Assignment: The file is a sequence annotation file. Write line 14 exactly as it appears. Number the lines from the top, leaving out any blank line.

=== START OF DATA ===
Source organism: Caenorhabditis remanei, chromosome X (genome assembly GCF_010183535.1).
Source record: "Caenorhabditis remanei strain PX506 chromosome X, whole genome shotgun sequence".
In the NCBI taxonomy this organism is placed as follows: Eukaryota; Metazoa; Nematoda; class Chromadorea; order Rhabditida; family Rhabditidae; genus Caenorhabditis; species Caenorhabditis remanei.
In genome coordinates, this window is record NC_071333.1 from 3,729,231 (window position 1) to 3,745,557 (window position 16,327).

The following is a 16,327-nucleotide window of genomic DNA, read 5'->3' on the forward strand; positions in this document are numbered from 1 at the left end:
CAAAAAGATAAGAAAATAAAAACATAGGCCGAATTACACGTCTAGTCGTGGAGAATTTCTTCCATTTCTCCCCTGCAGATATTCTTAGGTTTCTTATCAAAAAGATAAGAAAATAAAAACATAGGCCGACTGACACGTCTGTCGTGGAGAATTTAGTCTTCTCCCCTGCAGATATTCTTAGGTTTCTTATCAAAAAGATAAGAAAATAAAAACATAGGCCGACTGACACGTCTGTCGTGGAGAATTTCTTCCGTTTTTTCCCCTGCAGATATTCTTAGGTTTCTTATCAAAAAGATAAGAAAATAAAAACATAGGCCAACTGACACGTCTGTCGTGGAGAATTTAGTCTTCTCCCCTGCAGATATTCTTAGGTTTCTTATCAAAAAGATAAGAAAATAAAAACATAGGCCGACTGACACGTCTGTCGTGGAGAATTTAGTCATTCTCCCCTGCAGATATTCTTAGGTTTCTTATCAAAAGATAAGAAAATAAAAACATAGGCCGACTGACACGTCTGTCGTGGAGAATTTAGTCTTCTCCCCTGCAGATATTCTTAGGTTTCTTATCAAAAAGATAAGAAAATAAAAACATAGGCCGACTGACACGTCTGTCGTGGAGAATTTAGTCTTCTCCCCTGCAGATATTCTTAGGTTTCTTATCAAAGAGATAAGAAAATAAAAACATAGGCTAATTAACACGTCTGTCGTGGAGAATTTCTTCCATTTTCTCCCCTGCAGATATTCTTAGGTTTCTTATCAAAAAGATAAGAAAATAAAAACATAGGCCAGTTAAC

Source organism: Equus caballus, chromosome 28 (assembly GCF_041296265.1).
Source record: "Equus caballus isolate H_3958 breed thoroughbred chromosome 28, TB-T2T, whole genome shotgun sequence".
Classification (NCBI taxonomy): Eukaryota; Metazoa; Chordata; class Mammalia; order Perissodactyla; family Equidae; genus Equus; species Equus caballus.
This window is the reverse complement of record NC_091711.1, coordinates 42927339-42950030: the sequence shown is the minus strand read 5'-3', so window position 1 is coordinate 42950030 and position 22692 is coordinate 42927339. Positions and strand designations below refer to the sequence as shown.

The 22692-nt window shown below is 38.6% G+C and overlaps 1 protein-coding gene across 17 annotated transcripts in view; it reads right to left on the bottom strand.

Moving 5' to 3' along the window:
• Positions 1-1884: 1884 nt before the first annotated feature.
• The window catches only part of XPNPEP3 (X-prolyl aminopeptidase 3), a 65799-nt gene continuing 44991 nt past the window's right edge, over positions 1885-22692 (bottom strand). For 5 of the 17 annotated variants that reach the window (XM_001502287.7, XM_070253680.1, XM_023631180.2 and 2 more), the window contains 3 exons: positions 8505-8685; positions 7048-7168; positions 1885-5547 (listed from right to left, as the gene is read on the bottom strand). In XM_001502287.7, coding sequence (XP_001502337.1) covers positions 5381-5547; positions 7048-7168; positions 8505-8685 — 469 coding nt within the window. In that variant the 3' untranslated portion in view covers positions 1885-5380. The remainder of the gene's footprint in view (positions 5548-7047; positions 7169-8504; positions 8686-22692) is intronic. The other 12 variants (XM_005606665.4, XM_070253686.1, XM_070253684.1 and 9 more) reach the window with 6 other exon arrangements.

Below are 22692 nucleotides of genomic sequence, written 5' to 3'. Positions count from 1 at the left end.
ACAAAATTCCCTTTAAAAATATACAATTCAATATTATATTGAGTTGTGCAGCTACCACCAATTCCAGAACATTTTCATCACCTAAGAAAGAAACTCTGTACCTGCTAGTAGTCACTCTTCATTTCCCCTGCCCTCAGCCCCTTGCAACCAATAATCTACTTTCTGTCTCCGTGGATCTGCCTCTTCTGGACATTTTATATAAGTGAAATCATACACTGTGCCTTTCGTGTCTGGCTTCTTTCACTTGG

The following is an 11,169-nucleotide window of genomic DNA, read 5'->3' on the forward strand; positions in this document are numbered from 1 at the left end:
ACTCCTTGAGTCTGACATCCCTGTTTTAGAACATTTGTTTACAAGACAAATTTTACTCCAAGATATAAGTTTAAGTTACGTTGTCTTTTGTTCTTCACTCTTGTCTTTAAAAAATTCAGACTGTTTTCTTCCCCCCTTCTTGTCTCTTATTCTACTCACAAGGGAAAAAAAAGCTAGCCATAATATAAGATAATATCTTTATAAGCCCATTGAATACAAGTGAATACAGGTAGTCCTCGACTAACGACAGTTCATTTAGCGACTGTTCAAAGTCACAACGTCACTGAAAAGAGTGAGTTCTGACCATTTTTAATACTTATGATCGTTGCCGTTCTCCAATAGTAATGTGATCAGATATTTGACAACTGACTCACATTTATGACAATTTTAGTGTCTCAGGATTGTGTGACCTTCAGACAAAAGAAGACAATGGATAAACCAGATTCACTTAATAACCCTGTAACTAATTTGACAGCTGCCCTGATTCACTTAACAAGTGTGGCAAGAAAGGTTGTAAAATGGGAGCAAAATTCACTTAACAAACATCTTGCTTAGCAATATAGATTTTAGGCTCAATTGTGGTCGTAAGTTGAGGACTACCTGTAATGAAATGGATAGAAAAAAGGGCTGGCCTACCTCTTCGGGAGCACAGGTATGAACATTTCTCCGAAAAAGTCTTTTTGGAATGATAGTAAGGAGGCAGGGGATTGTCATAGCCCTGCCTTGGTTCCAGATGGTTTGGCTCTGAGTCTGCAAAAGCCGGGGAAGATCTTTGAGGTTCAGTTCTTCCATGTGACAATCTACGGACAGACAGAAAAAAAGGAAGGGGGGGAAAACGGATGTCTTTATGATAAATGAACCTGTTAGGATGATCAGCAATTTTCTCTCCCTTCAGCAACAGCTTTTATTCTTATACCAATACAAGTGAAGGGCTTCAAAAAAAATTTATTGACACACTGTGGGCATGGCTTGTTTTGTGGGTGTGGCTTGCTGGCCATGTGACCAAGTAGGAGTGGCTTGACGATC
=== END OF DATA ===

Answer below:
• The window catches only part of XPNPEP3 (X-prolyl aminopeptidase 3), a 65799-nt gene continuing 44991 nt past the window's right edge, over positions 1885-22692 (bottom strand). For 5 of the 17 annotated variants that reach the window (XM_001502287.7, XM_070253680.1, XM_023631180.2 and 2 more), the window contains 3 exons: positions 8505-8685; positions 7048-7168; positions 1885-5547 (listed from right to left, as the gene is read on the bottom strand). In XM_001502287.7, coding sequence (XP_001502337.1) covers positions 5381-5547; positions 7048-7168; positions 8505-8685 — 469 coding nt within the window. In that variant the 3' untranslated portion in view covers positions 1885-5380. The remainder of the gene's footprint in view (positions 5548-7047; positions 7169-8504; positions 8686-22692) is intronic. The other 12 variants (XM_005606665.4, XM_070253686.1, XM_070253684.1 and 9 more) reach the window with 6 other exon arrangements.